Rush Street Interactive will enter Iowa on Friday in an online-only format via BetRivers, extending its presence under that banner into a fifth state along with Indiana, Colorado, Illinois, and Pennsylvania.
“We are thrilled to make history by offering players in the Hawkeye State the opportunity to wager on a broad range of exciting sports betting options from the convenience and comfort of their own homes,” said Richard Schwartz, president of RSI, in a statement. “RSI has earned the trust and preference of players in the Midwest region and across the country by developing a high-performing, secure, reliable online sportsbook and constantly innovating our offerings. We are confident sports bettors in Iowa will appreciate RSI’s player-first, honest and transparent approach to customer service as well as the safety and convenience afforded by remote sign-up.”
PointsBet expressed optimism it can expand its digital presence, counting on its “points betting” option and user-friendly app to work in tandem with its retail partner, Catfish Bend Casino in Burlington.
The next frontier: A $100 million monthly handle
In terms of the pecking order of handle, there appears to be stratification into four clubs. The first is the high-rollers consisting of New Jersey, Nevada, Pennsylvania, and Illinois. The bouncers are not opening that door for anyone without a minimum $400 million monthly handle, and in time, will likely raise that standard to $500 million.
The second club currently is made up of only Indiana and Colorado, with $200 million as the barrier to entry. These two states have punched above their weight class relative to population size, shown they have staying power — thanks in part to remote registration — and can still reach back for a little extra in the crunch.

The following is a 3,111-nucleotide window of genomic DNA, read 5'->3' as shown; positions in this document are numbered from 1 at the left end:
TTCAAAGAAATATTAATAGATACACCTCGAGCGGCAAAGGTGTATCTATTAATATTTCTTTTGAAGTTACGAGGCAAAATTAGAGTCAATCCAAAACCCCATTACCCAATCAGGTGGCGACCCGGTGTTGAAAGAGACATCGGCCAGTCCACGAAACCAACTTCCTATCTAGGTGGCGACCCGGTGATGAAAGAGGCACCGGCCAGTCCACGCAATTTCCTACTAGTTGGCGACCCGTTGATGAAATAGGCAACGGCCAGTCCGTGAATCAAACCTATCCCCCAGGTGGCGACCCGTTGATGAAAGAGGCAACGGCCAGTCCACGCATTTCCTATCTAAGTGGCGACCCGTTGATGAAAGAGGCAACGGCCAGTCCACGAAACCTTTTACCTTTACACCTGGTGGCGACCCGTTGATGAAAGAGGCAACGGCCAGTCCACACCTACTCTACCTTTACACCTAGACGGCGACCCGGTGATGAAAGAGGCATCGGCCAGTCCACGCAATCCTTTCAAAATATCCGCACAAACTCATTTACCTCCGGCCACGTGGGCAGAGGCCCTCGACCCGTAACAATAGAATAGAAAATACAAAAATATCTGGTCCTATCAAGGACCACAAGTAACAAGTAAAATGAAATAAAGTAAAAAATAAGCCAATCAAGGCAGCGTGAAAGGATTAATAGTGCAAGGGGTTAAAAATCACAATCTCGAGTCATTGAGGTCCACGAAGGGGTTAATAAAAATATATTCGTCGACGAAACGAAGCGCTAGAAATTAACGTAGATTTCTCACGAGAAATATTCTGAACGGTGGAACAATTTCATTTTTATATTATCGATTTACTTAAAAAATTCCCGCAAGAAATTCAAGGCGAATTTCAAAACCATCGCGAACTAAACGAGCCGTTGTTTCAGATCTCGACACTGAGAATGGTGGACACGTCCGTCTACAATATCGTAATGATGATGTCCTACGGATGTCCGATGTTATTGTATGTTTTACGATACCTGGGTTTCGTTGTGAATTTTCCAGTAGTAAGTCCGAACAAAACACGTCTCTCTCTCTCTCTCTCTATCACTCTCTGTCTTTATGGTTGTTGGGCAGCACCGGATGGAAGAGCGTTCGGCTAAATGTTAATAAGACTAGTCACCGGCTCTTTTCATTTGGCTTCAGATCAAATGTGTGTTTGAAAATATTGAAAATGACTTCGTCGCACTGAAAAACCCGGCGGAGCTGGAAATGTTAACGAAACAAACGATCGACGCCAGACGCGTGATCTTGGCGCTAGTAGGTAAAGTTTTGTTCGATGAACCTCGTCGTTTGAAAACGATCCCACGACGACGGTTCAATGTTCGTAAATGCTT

With remote registration imminent, Iowa is set to join the third club, the one whose members can reach $100 million on a consistent basis. It is also a small bunch — Tennessee entered from the get-go, and Michigan is there currently based on expectation and its impending mobile sports betting launch in mid-January.
Iowa, though, may see its group of the “three best friends that anyone could have” quickly become a one-man wolf pack. The Volunteer State generated its $131.4 million handle exclusively online and with only four operators — one of which is exclusively local to Tennessee — and more are on the way. The Wolverine State has approximately 15 mobile operators ready to throw open their online doors in the 10th-most populous state in the country.
Still, Iowa is keeping good company entering 2021. It can be argued it has been overachieving despite in-person registration given its population size — consider a $100 million handle amounts to an average of every person in the state placing a $31.44 bet — and come Friday, more market potential will be realized.
How fast it all happens will be dependent on how quickly bettors can download an app or type in a web address.